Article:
The Australian Cancer Council NSW has awarded its annual $3.75 million Translational Program Grant to a University of Sydney research team to explore better ways to personalize ovarian cancer treatments.
For the next five years, investigators led by professor Anna deFazio, PhD, the university’s Sydney West Chair in Translational Cancer Research, will work to develop a mechanism through which the molecular composition of patient tumors can be evaluated comprehensively.
The idea is that, should standard therapies fail, patients can be matched with a clinical study based on their particular cancer’s molecular profile. Treatments based on a patient’s specific disease subtype improves the likelihood of success.
“Currently, only around 45 percent of ovarian cancer patients will survive for five years,” deFazio said in a press release. She also is co-director of the Centre for Cancer Research at the Westmead Institute for Medical Research.
“Unlike many other cancers, these survival odds have only slightly improved in the last two decades,” she said. “One of the main reasons for this is that each ovarian cancer differs significantly in its genetic and molecular makeup, which results in widely varied treatment outcomes.
“Encouragingly, the last few years have seen a rapid expansion in the number and variety of targeted cancer treatment options.”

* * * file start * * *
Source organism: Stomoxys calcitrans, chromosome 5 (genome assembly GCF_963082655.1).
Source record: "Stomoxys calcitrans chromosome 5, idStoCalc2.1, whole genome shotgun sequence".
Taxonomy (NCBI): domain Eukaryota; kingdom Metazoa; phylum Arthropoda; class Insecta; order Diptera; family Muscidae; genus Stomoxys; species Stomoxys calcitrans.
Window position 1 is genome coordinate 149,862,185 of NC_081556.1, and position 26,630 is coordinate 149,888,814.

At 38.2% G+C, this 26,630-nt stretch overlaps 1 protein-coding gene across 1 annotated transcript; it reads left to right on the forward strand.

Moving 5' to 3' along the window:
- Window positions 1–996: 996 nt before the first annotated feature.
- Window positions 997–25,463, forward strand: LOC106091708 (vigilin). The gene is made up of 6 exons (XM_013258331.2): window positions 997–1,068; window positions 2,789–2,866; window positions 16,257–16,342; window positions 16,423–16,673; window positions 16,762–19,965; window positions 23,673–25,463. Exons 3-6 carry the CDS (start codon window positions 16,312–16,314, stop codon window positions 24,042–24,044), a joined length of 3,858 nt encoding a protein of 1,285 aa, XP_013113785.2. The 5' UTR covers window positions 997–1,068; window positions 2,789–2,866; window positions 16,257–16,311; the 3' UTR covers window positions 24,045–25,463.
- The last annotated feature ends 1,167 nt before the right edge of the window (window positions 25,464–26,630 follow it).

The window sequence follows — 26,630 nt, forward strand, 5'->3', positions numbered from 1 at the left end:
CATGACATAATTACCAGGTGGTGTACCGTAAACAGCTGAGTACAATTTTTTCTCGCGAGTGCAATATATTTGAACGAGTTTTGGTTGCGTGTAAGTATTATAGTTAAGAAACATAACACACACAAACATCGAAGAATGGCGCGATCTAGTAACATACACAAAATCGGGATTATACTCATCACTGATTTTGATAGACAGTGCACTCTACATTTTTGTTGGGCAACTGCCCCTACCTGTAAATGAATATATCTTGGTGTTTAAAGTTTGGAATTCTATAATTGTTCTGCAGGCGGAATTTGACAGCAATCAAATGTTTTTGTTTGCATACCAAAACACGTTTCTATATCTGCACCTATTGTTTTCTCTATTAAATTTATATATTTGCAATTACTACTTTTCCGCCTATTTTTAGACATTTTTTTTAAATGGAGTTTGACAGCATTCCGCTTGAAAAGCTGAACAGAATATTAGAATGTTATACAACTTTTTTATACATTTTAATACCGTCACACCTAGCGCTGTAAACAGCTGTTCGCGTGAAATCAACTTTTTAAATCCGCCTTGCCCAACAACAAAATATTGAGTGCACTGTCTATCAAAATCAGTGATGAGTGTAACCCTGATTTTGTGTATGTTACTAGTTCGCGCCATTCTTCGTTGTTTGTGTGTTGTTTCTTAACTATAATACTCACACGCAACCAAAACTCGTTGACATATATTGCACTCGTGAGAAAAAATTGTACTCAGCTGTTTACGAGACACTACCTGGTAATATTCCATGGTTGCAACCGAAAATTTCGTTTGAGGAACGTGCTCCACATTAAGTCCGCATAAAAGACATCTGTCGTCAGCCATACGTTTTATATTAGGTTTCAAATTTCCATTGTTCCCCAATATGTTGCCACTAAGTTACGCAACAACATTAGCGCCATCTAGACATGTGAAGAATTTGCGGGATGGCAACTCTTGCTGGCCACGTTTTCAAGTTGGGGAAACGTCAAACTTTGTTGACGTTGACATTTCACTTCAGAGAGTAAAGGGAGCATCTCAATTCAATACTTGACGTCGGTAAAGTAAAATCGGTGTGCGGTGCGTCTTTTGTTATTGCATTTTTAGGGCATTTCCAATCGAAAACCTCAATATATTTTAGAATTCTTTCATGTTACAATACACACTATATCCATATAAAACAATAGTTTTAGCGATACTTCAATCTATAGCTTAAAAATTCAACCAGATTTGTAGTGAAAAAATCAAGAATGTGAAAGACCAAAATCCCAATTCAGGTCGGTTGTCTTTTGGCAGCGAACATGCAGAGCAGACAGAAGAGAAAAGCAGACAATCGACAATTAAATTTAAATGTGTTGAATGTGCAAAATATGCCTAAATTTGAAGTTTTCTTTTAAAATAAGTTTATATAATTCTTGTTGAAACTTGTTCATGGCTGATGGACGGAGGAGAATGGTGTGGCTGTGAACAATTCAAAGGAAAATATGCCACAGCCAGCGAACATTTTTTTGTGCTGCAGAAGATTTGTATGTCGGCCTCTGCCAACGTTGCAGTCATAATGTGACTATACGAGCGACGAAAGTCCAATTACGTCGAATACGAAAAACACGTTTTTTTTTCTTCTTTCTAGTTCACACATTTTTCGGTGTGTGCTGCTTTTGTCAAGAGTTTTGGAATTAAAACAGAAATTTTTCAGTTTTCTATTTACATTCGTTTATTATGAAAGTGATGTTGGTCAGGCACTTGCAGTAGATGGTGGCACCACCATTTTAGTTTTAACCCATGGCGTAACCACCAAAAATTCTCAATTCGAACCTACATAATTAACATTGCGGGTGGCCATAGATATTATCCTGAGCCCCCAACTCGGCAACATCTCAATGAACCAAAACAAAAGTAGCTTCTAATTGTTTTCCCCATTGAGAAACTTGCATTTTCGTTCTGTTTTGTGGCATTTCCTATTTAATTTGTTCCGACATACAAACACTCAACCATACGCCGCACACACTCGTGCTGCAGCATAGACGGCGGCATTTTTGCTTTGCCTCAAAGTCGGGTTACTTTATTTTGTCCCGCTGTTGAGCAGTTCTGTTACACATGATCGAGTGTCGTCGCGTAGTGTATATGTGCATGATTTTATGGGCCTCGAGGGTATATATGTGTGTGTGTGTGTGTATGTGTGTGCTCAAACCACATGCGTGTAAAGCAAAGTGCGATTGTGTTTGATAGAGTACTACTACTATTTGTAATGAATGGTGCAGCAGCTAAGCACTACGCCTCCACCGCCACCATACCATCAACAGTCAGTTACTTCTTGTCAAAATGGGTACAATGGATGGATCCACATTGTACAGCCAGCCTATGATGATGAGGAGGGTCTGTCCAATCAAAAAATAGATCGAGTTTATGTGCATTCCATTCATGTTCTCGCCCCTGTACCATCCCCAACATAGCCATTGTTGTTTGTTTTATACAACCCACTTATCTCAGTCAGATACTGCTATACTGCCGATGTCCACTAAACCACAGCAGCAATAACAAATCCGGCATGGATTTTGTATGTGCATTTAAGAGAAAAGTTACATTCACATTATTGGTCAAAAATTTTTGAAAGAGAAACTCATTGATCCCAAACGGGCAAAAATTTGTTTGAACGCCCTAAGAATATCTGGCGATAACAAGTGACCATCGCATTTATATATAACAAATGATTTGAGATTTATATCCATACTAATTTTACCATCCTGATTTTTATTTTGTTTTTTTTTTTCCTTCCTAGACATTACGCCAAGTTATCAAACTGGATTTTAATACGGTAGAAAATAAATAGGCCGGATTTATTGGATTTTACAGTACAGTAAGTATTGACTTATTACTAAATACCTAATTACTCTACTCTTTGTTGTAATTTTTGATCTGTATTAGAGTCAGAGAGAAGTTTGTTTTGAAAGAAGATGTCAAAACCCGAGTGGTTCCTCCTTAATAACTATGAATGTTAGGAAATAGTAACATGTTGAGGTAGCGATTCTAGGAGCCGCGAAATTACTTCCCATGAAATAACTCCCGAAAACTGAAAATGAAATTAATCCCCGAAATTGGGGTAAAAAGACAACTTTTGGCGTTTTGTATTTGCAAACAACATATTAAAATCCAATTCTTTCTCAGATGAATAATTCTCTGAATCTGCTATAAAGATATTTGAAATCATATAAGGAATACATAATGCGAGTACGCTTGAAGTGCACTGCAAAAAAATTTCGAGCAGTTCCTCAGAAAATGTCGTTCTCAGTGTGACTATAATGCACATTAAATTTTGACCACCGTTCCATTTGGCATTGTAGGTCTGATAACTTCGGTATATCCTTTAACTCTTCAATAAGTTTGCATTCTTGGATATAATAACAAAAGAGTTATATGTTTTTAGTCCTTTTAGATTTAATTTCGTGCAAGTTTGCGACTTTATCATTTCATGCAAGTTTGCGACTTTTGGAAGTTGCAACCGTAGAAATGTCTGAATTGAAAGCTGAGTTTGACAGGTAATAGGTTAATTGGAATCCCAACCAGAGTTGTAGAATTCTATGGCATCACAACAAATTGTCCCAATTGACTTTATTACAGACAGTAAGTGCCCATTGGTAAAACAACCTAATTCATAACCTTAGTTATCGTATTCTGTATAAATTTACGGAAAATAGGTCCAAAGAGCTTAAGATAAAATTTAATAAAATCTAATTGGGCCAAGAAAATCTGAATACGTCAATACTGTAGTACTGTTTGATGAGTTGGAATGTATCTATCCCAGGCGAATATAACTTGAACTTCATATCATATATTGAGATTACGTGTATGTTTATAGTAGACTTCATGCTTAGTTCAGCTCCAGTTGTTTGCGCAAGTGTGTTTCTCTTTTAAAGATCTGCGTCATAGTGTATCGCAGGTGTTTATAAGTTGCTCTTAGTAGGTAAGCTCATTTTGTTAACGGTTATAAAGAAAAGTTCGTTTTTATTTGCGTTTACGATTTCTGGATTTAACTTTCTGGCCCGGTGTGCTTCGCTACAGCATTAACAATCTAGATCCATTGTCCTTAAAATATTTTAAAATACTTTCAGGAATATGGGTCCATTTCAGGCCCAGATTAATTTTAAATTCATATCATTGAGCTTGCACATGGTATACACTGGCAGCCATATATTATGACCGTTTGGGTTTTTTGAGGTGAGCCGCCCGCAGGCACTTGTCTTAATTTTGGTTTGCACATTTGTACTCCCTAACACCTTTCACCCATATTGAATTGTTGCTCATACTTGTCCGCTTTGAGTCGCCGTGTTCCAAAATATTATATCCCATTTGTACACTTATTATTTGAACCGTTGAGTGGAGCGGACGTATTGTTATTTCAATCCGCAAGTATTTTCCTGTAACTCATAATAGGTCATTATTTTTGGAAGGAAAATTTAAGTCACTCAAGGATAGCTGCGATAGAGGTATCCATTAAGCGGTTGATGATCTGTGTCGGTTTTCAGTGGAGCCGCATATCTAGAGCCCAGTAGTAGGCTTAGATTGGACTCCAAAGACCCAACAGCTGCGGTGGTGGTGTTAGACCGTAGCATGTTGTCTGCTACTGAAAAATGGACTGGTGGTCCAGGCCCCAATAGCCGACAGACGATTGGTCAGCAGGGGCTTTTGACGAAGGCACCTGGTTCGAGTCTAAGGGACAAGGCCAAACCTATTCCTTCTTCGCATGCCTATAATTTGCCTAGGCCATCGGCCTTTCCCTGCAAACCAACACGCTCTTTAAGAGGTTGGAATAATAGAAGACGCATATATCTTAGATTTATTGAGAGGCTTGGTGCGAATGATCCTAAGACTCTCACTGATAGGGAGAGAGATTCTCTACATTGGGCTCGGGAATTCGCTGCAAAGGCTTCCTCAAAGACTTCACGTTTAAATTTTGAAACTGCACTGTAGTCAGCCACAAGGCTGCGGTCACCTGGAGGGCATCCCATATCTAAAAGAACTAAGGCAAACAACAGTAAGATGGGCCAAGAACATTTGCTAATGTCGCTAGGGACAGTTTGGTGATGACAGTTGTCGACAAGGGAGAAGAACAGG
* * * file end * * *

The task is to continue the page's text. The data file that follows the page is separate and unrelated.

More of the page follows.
To better understand ovarian cancer subsets and how each type reacts to certain therapies, scientists will study the molecular profile of more than 300 ovarian cancer patients in the Australian state of New South Wales. In addition, researchers will examine ways to more clearly and easily communicate complicated molecular test results to treating clinicians.
Using patient samples, the team also will print 3D models of tumors for treatment tests and early phase clinical trial design.
“We will work to provide the missing link in this treatment path, generating the data and processes to match patients with the ideal treatment for their cancer type,” deFazio said.
In addition to the University of Sydney, the research team will include investigators from several Australia-based medical and research centers, as well as the National Cancer Institute in the U.S.
“We only award our Translational Program Grant to cancer research that will rapidly translate research discoveries into clinical practice and policy,” said Karen Canfell, Cancer Council NSW director of research.
Cancer Council NSW is Australia’s leading nonprofit cancer organization. Its five-year grants support multidisciplinary approaches to cancer research.
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